I had to go and watch some ping-pong – it would be like going to Korea and not trying fried dog – it would just be rude. The sport is absolutely huge over here and you see people playing it in parks and public spaces all over the place. In the enormous bus park across from the Main Press Centre I ask a volunteer which bus I need to take to go see the ping-pong. She looks blankly at me.
"Where is the ping-pong... the table tennis?" I correct myself.
"Ah, table tennis... bus MB40 row 2, have glorious day." She gives me a lovely, huge smile. I know that they've all supposedly been trained to give lovely, huge smiles but it feels good. I hop on my bus and we head off towards the University of Beijing – I hope I haven't offended her by using the word ping-pong. I thought it was Chinese anyway. I'm very confused.
After half an hour of steaming down the Olympic lane (something I'm really getting used to and am going to find hard to relinquish when I'm back in the UK) we get to the venue. Before we are allowed to enter the building we have to give all our details to some serious-looking security officials – Name? Who we work for? What hotel we're staying in? Mobile number? It takes a good 10 minutes before they let us in. This is not normal procedure for any other venue so I wonder whether they are expecting trouble. I secretly hope so ... it would make it all very interesting.
I take my seat inside yet another huge, blue Olympic venue – below me on a vivid red floor are eight squared-off areas with a blue table tennis table plonked right in the middle of each one. This, I realise, is going to be an awful lot of table tennis to watch at one time– I decide to try to pick one particular match and concentrate on that.
I'm 15 minutes early but am "entertained", as usual, by the Fuwa mascots. They enter the hall and dance like mentalists to a track that uses a sampled recording of a bouncing table tennis ball for a beat. They don't miss a trick these Chinese– it's all very impressive and maddeningly catchy.
I notice that the Tibetan Fuwa is slightly out of sync with the rest of the mascots during their dance. Maybe this is the expected trouble. Maybe the real Tibetan Fuwa has been kidnapped and replaced by a crazed Buddhist monk who is going to do something orange and non-violent any minute now. I hold my breath and wait ... two minutes pass and I can't hold my breath any more or I'll die and, besides, I'm not quite sure why I'm holding my breath anyway. The Fuwas exit the arena and my theory lies in tatters.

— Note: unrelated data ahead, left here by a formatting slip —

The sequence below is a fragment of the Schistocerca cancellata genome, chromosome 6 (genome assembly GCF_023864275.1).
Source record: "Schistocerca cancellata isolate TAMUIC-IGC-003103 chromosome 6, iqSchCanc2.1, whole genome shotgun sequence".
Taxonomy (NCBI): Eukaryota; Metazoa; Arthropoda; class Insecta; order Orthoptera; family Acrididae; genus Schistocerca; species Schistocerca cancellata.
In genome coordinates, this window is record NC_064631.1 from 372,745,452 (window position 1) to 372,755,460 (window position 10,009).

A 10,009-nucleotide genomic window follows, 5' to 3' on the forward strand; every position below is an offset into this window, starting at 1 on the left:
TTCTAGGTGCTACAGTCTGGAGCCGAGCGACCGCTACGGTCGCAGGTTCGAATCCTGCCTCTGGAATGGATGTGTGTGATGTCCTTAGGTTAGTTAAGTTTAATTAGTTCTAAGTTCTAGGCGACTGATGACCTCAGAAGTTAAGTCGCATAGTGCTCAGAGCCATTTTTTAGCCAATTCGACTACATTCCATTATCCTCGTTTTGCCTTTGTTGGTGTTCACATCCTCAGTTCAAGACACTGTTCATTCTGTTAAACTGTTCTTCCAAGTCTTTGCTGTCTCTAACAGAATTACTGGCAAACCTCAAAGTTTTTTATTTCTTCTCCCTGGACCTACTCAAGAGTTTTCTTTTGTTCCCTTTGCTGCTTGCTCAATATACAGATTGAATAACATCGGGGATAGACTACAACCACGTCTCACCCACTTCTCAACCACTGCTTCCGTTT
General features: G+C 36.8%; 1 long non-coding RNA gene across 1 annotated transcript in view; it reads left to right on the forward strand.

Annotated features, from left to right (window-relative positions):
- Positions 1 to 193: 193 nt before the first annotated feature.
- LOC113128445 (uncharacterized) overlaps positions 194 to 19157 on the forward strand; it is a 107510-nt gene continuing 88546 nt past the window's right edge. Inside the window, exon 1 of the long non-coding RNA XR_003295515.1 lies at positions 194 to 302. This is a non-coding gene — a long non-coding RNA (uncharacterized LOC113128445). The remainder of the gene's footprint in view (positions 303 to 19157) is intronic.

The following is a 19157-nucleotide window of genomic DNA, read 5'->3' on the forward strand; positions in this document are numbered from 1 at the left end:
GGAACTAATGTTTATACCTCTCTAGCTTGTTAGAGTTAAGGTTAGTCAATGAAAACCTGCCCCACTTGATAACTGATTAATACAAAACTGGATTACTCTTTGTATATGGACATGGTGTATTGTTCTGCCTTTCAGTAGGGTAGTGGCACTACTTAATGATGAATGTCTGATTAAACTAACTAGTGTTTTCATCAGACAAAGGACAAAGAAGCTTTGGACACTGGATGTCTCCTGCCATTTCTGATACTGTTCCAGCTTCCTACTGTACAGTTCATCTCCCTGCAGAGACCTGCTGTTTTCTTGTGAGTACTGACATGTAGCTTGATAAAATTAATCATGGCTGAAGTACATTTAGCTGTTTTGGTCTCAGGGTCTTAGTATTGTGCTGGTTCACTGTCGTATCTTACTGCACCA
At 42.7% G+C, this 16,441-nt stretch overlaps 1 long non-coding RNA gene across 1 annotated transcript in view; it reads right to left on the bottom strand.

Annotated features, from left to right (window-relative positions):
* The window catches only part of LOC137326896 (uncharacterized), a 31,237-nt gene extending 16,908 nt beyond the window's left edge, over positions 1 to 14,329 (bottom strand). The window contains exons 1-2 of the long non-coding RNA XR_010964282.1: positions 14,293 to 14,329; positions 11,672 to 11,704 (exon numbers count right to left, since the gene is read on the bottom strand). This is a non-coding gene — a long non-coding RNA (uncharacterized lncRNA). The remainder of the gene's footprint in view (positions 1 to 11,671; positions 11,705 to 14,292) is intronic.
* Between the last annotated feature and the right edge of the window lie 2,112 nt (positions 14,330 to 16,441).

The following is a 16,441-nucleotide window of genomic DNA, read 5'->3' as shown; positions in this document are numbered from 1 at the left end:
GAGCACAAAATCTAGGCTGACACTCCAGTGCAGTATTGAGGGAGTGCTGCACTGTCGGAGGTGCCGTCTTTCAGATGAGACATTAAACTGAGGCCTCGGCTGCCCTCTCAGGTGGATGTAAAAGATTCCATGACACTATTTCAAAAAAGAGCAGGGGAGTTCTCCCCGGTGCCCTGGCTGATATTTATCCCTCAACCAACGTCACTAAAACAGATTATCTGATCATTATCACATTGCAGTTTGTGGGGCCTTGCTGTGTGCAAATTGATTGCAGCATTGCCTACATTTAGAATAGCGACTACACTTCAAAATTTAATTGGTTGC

The players march in and begin to warm up. Back and forth, back and forth go the eight little white balls – it's quite hypnotising, the metronomic repetitiveness sends me off into a Zen-like trance. I'm watching eight simultaneous rallies of up to 40 shots... Where do they learn to play like this? Are there secret table tennis academies high on clouded mystic hills where students travel far to learn from the great ping-pong master? I imagine huge halls filled with eager students, wearing tight little blue shorts and all endlessly chanting "topspin, backspin, topspin, backspin" while a wizened old man with a huge long beard plays trance-like music on a huge harp shaped like a table tennis bat.
There are no Brits playing (memo to self – we must get Lottery funding to set up our own academy – maybe somewhere high up in the Cotswolds? I could even send my own kids there. They could be Olympians in 2012 and I'd get access to the Olympic Athletes' Family Lounge – which has free beer... This definitely sounds like a plan.)
The matches begin for real and I'm astonished to find that the games are only up to 11, not 21 like I'm used to. In between games the players go off into a corner and talk to their trainers. I wonder what a table tennis trainer can say to make his player's game better.
"Remember, grasshopper, always focus on the white ball... Nothing in this game for two in the net."
I find it very difficult to keep concentrating on one match and keep flicking from table to table. If I'm honest, it's not really as exciting as I'd hoped. It doesn't help that the venue is not that full. Table tennis being so huge over here, I assumed that this would be a sell-out – but not so. I've heard rumours about the Chinese authorities bussing in crowds to empty stadiums to make everything look busy. They clearly didn't think that this one was going to be a problem.
I watch for an hour or so and then can't take any more. I get up, pack my binoculars, camera and computer into my official Olympic rucksack and get the bus back to the MPC. All the way back, I can't get that bloody ping-pong ball beat out of my head – it's going to give me nightmares...